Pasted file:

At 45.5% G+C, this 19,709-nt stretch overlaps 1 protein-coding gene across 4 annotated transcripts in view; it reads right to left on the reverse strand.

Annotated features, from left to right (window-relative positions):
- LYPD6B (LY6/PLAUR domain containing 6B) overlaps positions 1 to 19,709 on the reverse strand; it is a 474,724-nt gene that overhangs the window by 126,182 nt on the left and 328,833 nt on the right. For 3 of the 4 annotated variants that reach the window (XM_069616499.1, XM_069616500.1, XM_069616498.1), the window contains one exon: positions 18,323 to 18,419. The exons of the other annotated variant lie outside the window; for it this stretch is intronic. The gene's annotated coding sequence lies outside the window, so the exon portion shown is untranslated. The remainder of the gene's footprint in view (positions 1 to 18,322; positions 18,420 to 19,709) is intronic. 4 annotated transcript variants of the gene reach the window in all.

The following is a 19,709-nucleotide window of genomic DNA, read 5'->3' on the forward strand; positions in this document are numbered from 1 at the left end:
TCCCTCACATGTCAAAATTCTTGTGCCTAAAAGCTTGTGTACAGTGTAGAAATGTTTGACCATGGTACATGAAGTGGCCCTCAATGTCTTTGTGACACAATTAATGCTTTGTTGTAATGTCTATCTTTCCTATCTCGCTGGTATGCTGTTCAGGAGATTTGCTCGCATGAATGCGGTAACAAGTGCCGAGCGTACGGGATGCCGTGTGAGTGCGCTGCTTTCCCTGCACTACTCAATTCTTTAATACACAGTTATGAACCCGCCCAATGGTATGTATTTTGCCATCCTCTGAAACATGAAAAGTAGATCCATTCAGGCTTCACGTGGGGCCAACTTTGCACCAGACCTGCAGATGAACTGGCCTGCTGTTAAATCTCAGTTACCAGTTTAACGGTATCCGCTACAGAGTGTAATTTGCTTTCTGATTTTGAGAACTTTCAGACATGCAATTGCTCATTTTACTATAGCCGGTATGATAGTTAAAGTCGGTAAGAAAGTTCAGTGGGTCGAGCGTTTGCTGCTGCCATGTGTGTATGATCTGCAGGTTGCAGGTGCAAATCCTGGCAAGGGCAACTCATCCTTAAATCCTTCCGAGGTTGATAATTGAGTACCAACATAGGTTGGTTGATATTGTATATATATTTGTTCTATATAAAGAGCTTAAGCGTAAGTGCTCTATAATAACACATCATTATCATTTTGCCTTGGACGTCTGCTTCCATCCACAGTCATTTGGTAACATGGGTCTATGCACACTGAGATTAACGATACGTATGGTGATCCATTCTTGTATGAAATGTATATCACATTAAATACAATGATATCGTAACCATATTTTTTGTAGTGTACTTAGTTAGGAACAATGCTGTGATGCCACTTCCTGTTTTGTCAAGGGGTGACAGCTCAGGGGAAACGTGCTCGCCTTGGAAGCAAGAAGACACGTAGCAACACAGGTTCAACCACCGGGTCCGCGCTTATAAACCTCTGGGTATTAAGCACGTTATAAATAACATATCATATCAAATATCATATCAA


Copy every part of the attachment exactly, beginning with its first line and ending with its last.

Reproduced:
At 45.5% G+C, this 19,709-nt stretch overlaps 1 protein-coding gene across 4 annotated transcripts in view; it reads right to left on the reverse strand.

Annotated features, from left to right (window-relative positions):
- LYPD6B (LY6/PLAUR domain containing 6B) overlaps positions 1 to 19,709 on the reverse strand; it is a 474,724-nt gene that overhangs the window by 126,182 nt on the left and 328,833 nt on the right. For 3 of the 4 annotated variants that reach the window (XM_069616499.1, XM_069616500.1, XM_069616498.1), the window contains one exon: positions 18,323 to 18,419. The exons of the other annotated variant lie outside the window; for it this stretch is intronic. The gene's annotated coding sequence lies outside the window, so the exon portion shown is untranslated. The remainder of the gene's footprint in view (positions 1 to 18,322; positions 18,420 to 19,709) is intronic. 4 annotated transcript variants of the gene reach the window in all.

The following is a 19,709-nucleotide window of genomic DNA, read 5'->3' on the forward strand; positions in this document are numbered from 1 at the left end:
TCCCTCACATGTCAAAATTCTTGTGCCTAAAAGCTTGTGTACAGTGTAGAAATGTTTGACCATGGTACATGAAGTGGCCCTCAATGTCTTTGTGACACAATTAATGCTTTGTTGTAATGTCTATCTTTCCTATCTCGCTGGTATGCTGTTCAGGAGATTTGCTCGCATGAATGCGGTAACAAGTGCCGAGCGTACGGGATGCCGTGTGAGTGCGCTGCTTTCCCTGCACTACTCAATTCTTTAATACACAGTTATGAACCCGCCCAATGGTATGTATTTTGCCATCCTCTGAAACATGAAAAGTAGATCCATTCAGGCTTCACGTGGGGCCAACTTTGCACCAGACCTGCAGATGAACTGGCCTGCTGTTAAATCTCAGTTACCAGTTTAACGGTATCCGCTACAGAGTGTAATTTGCTTTCTGATTTTGAGAACTTTCAGACATGCAATTGCTCATTTTACTATAGCCGGTATGATAGTTAAAGTCGGTAAGAAAGTTCAGTGGGTCGAGCGTTTGCTGCTGCCATGTGTGTATGATCTGCAGGTTGCAGGTGCAAATCCTGGCAAGGGCAACTCATCCTTAAATCCTTCCGAGGTTGATAATTGAGTACCAACATAGGTTGGTTGATATTGTATATATATTTGTTCTATATAAAGAGCTTAAGCGTAAGTGCTCTATAATAACACATCATTATCATTTTGCCTTGGACGTCTGCTTCCATCCACAGTCATTTGGTAACATGGGTCTATGCACACTGAGATTAACGATACGTATGGTGATCCATTCTTGTATGAAATGTATATCACATTAAATACAATGATATCGTAACCATATTTTTTGTAGTGTACTTAGTTAGGAACAATGCTGTGATGCCACTTCCTGTTTTGTCAAGGGGTGACAGCTCAGGGGAAACGTGCTCGCCTTGGAAGCAAGAAGACACGTAGCAACACAGGTTCAACCACCGGGTCCGCGCTTATAAACCTCTGGGTATTAAGCACGTTATAAATAACATATCATATCAAATATCATATCAA